Mansion restoration outstrips expectations
The restoration of King Yin Lei mansion - which opens to the public for the first time today - has exceeded expectations, according to the man in charge of the work.
Guangzhou University Professor Tang Guo-hua said more than 80 per cent of the mansion had been returned to its former glory.
When work began in 2008, with the building minus almost all its roof, floor, ceilings, beams and walkways, Tang promised that 80 per cent of the old building would be restored.
'It [restoration level] is even more than 80 per cent,' he said. 'These three years of endeavour enabled local craftsmen to re-master the traditional architectural techniques, many of which were almost dying out in Hong Kong. Fortune has come out of misfortune.'
Tang's team had to travel to Foshan and Fujian to source materials and craftsmen for the job.
The restoration team had to rely on marks left on site, old photographs and remnants to remake the items. Traditional materials and techniques were used to preserve as much of the mansion's architectural value as possible, Tang said.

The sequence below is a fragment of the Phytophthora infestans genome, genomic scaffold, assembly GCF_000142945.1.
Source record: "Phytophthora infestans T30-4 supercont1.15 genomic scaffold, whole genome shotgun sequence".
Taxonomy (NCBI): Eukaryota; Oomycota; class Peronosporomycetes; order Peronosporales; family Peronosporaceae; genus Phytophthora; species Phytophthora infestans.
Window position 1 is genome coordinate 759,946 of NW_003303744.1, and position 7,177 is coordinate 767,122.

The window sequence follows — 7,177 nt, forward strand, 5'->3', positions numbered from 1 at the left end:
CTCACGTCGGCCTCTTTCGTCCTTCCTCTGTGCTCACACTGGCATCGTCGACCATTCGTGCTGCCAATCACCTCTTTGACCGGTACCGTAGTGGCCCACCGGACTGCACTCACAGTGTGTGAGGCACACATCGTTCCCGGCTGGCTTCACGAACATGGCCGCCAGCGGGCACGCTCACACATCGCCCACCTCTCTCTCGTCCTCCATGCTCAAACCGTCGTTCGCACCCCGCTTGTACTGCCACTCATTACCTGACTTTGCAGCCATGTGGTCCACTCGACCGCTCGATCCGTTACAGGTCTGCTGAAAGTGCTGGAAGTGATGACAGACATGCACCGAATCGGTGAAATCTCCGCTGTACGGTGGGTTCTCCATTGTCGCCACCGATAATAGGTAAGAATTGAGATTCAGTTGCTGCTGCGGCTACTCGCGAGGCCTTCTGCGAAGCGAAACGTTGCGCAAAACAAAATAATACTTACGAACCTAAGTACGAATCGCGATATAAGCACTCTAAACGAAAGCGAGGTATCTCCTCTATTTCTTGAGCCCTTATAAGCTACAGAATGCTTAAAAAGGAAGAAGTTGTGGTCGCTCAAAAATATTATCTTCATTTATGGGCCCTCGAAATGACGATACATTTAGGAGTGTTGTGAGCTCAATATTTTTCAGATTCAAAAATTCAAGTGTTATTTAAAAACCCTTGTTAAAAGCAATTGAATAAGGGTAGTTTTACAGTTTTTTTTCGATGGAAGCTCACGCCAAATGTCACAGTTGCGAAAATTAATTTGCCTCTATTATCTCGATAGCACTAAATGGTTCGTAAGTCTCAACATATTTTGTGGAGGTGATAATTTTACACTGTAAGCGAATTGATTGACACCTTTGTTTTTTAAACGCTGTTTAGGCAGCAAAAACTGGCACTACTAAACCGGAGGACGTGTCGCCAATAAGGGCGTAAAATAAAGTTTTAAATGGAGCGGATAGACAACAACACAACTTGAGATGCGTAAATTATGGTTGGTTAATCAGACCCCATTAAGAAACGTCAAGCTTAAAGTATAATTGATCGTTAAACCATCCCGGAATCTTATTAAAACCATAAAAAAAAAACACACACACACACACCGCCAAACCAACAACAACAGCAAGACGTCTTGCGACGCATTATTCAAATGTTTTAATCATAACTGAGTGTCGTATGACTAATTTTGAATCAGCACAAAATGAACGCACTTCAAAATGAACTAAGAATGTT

'The large-scale renovation work at the King Yin Lei mansion is a landmark case in local heritage conservation,' said Laura Aron, Commissioner for Heritage.
All 20,000 tickets have been distributed for tomorrow's public viewing of the Chinese Renaissance-style building in Stubbs Road.
'We are encouraged by public enthusiasm for appreciating the historic site and will consider further arrangements for more open days,' Aron said.
Today's visitors will start their tour in the garden and then walk through the three-storey mansion. Details of the materials and techniques used in the restoration process will be illustrated by a short documentary and on exhibition boards.
Each visitor will be given a feedback form to express their opinions on the building's future use.
King Yin Lei was built in 1937 by a merchant, Shum Yat-chor.
Its third owner tried to demolish the mansion for redevelopment in 2007, but halted the work amid public outrage.
Government officials then declared the site a monument and the owner agreed to surrender it in exchange for land nearby.